Friday, 1 February 2013

You Might Very Well Think That... Netflix' House Of Cards Reviewed

In 2010 when Kevin Spacey spoke about his desire to bring BBC’s House Of Cards up to date and against an American political background, who would have expected the way the story would go? When the scriptwriting went underway, and the tenders of interest came in nobody expected an outside contender in the form of Video On Demand Company Netflix to be the company to come up with $100 million dollars to bring the story to life. Now in 2013 House Of Cards has been reborn, exclusively to subscribers of Netflix.

Having helped to get President Walker into power, Frank Underwood (Kevin Spacey) prepares to take on his promised position of Foreign Secretary. But the much underestimated political whip (the man that keeps the house in order) is overlooked, and the promise broken. Walker chooses instead to keep Frank exactly where he is. A man crossed, a man angered, Frank is not going to take this lying down, arranging swords for people to fall on, Frank creates alliances, builds an army, and will stop at nothing… even murder to get what he wants. 

House Of Cards began its life in 1989 when former politician created a novel that generated much excitement. In 1990 the BBC adapted the novel into a four-part drama. Audiences were thrilled by the fact that the man who held such power, could be so evil. Now we have the new lavish Netflix adaptation, which stars Kevin Spacey, Robin Wright, and Kate Mara. The series kicks off in a fantastic way, covering more ground in the first episode of the 13 chapter series, than was covered in the original first episode, Netflix gamble to create a heavy impact succeeds.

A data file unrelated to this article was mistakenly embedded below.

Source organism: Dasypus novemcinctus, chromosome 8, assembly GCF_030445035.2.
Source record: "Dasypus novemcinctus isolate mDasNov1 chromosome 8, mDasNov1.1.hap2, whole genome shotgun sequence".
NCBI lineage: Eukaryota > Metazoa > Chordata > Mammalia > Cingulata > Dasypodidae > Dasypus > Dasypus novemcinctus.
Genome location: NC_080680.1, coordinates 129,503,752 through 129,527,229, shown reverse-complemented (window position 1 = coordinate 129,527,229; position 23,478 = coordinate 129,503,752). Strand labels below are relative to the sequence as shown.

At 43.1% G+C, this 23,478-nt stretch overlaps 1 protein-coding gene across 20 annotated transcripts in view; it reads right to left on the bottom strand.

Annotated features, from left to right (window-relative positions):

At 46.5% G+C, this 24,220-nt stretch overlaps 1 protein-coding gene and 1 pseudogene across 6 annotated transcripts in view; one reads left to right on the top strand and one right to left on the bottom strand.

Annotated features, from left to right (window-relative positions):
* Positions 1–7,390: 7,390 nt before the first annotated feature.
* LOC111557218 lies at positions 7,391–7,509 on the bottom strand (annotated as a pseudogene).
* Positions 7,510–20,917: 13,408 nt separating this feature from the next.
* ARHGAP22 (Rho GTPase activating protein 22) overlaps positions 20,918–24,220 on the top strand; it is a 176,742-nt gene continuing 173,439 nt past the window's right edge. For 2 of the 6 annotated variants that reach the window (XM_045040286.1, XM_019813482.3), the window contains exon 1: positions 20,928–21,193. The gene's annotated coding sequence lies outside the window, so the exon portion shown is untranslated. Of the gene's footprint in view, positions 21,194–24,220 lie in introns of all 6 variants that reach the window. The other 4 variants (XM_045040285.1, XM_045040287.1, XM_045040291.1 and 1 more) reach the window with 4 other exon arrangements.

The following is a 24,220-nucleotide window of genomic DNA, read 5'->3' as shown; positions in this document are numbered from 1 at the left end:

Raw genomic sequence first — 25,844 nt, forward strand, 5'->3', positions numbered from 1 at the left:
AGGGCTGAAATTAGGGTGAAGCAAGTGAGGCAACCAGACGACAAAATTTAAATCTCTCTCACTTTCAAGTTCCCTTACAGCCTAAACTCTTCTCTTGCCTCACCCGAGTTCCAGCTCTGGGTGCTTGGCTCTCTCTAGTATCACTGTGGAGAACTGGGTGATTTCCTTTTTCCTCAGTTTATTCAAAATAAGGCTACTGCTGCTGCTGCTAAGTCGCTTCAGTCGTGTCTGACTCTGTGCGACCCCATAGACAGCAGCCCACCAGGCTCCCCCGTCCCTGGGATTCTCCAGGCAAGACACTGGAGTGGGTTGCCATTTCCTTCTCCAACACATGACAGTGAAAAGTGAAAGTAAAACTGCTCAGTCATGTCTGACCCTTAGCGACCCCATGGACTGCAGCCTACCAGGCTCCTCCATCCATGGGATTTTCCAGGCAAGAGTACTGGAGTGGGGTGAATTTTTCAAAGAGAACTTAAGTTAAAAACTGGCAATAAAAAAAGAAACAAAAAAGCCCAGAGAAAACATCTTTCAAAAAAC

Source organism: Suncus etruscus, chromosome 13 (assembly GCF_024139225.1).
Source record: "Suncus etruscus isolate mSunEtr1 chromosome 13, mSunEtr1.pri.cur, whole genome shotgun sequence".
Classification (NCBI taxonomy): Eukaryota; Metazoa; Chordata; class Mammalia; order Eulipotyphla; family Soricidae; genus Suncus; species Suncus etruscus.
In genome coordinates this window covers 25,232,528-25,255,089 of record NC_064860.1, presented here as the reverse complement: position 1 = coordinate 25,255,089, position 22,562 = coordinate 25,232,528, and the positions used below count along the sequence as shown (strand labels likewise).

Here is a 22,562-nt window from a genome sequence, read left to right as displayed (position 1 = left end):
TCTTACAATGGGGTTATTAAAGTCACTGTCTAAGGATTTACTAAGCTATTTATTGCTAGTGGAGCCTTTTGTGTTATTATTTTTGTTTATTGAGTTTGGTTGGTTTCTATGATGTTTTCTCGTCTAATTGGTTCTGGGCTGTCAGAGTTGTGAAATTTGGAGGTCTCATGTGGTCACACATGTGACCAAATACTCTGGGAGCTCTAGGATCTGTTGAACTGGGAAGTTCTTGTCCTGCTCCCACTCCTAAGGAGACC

The marvel of House Of Cards much like the original series is despite its political backdrop, it is not something that gets bogged down in politics. The stories and angles are easy enough for anyone to understand, and of course you have something much more powerful bubbling away beneath the surface, something purely evil. 

Fans of both the novel and the original series will not be disappointed with this latest adaptation. Spacey carries the trademarks that made Frank (officially Francis) such a popular villain, from his catchphrase statement “You might very well think that… I could not possibly comment.” Through to his signature move of breaking away from conversations to explain to us the audience exactly what is going on, before returning to the conversation. And then of course there is the thirst, the thirst that all FU (Frank Underwood formally known as Francis Urquhart) fans will be waiting for, the thirst that when someone has served their purpose they must be disposed of, regardless of how final that disposal is. 

The US adaptation of House Of Cards is a little darker, in the original FU was a kindly older man who is pushed to limits after being a victim of political events. Here he and wife Claire (Wright) are pretty unpleasant from the offset, they start as they mean to go on, smiles for the people, but with a self-surviving thirst beneath that surface.

Kate Mara portrays Zoe Barnes (based on the character Mattie Storin) the young inspired reporter like Underwood also overlooked. Zoe forms an alliance with Frank, who uses her to help force people onto their swords.

House Of Cards has achieved what many doubted; it has delivered the same level of intensity, the same darkness, while delivering some brand new spins. With David Fincher directing two episodes and producing the series overall, each episode moves from strength to strength.

House Of Cards is available to watch now to all subscribers of Netflix. 

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